angela Reply
an element is the group of (vertical columns) of the periodic table exhibit similar chemical behaviour.
is alkanes a saturated hydrocarbon?
Faith Reply
it's saturated cos it has single bonds
yh....because they don't undergo additional reactions which hydrogen and other atoms can add across the carbon-carbon or triple bond
and me...I'm I wrong?
how does metal looses electron
Sammy Reply
By oxidation and reduction
by oxidation loss
An acid is a proton donor.
Eric Reply
what is an acid
Amara Reply
an acid is a substance when dissolved in water produces hydrogen ion or hydroxonium ion
is a substance which dissolves in water to produce hydrogen ions as the only positively charged ions
what is ionic bonding
Kylian Reply
It involves the transferring of electron from a metal to a non mental
that's right
bonding between a metal and a non metal
calculate the hydrogen ion concentration of the solution when pH=5
Adamu Reply
answer pls
no ideas
What is thermodynamics
prince Reply
what is the meaning this word twentieth
Is the branch of physics that deal with heat and temperature and their relation to work, energy and properties of matter
There are no topics on hydrocarbons
Zina Reply
I don't understand
they are there please check under organic chemistry in the contents.
its not making sense to me I still don't understand
megan Reply
How and why
we need diagram for easy going and understand
How can we easily differentiate between the 5 gas laws
Favour Reply
first amd foremist me i only know 3 gas laws, so please list them here
the gas laws i know include pressure law boyles law charles law i differentiate these with this formular big take classy pork pigs. viral i read thus as 1 big classy pigs take pork viral big.....take means in boyles law,temp is constant clasy.....prk mns in chrls lw, press cons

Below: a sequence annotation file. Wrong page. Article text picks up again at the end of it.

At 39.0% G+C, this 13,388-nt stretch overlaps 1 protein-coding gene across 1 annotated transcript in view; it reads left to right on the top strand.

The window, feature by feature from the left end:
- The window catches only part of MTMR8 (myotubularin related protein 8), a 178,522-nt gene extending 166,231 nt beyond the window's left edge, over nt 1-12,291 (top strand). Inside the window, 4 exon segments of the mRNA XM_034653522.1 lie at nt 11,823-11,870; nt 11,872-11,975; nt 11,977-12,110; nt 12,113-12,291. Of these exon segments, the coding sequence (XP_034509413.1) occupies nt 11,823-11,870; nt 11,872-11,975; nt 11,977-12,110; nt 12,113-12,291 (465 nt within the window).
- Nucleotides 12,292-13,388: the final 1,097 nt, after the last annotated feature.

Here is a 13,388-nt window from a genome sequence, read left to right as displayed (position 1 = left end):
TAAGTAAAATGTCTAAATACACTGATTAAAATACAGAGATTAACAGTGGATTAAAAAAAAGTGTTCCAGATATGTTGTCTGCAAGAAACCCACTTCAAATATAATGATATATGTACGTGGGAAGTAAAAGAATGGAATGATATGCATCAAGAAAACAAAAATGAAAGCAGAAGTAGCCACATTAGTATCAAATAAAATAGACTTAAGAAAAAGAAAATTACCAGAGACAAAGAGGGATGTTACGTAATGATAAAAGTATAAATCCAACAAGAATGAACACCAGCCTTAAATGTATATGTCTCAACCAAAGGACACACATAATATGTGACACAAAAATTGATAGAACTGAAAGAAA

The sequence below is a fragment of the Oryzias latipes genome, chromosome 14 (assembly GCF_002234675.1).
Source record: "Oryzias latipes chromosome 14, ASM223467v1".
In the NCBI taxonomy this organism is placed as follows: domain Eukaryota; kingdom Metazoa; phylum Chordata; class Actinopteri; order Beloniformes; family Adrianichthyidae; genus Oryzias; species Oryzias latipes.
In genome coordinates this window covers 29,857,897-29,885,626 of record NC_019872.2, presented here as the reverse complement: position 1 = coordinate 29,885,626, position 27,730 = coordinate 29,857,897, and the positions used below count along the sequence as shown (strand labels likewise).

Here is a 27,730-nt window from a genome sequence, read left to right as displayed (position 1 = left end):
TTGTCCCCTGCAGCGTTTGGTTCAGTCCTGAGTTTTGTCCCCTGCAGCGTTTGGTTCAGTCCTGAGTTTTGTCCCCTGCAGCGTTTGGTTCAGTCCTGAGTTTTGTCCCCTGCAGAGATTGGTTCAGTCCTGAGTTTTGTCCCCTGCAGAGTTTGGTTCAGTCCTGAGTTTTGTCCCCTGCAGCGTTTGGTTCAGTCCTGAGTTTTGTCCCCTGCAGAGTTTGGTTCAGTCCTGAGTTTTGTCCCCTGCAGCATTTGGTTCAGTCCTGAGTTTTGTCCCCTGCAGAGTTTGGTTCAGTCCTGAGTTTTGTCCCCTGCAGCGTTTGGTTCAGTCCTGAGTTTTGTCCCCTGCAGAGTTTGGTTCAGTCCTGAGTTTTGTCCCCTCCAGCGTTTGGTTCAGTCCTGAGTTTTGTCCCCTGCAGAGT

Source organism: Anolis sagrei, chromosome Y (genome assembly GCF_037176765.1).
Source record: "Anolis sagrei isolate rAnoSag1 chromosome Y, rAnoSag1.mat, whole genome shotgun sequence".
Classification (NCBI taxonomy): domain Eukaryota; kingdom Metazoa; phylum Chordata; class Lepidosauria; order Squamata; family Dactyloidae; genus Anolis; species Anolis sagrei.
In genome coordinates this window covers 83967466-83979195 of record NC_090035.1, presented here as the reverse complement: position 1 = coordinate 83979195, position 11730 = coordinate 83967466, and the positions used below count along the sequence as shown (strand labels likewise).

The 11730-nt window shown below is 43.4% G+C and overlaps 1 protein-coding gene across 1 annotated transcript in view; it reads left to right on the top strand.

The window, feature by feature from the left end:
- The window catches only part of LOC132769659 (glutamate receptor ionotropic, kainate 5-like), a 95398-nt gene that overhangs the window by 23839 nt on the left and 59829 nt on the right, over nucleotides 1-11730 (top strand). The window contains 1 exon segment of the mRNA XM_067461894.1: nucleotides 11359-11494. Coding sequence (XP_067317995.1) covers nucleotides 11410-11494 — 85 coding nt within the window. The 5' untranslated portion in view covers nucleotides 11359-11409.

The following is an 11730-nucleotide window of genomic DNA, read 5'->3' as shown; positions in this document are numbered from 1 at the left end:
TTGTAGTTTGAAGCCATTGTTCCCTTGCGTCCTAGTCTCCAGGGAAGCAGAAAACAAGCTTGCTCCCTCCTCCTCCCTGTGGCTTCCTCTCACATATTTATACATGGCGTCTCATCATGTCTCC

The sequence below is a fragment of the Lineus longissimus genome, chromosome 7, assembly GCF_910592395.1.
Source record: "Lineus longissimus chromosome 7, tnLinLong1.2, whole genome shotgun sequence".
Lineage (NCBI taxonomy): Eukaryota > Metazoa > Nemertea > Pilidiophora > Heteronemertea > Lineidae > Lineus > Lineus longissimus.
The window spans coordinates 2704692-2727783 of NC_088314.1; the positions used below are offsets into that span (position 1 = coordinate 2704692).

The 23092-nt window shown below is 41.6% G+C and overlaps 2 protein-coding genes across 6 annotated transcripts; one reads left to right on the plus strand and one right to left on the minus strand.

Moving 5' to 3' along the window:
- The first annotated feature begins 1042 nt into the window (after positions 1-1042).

classy.....pork means in charles law pressure is constant pigs.....viral means, in pressure law volume is kept constsng ,the rest is the same boyles states that vol of a gas is inversely prop to volume keeping temp constant charles law, state vol of a gas is directly prop to temp keepn pressure cns
how many carbon is present in alkene
Alase Reply
it's the carbon to carbon being double bonded to each other that makes it an alkene, not the amount of carbon itself. ex: C=C, C=C=C. both are alkenes.
I need more light on alkene
an alkene is a hydrocarbon, you can find this under the sub topic of organic chemistry in this textbook, check it out please,but before you know about alkenes you should first know about alkanes, alkanes are saturated and dnt easily react while alkenes have double bonds and can react .
other usefullness of hydrogen apart from this, it is colourless, odourless and tasteless
Bukunmi Reply
it is neutral to litmus paper, it is insoluble in water
the enthalpy of a system
Nasirat Reply
changing in heat of a system which can be lost or gained
is the energy change that occurs when molar quantities of reactants as stated in a chemical equation completely react
enthalpy of reaction is the energy change that occurs when molar quantities of reactants as stated in a chemical equation completely react
what is the unit of pressure
Tim Reply
what is pressure measured in?
millimeter mercury ,mmHg or ATM
it is atm...in lower case not upper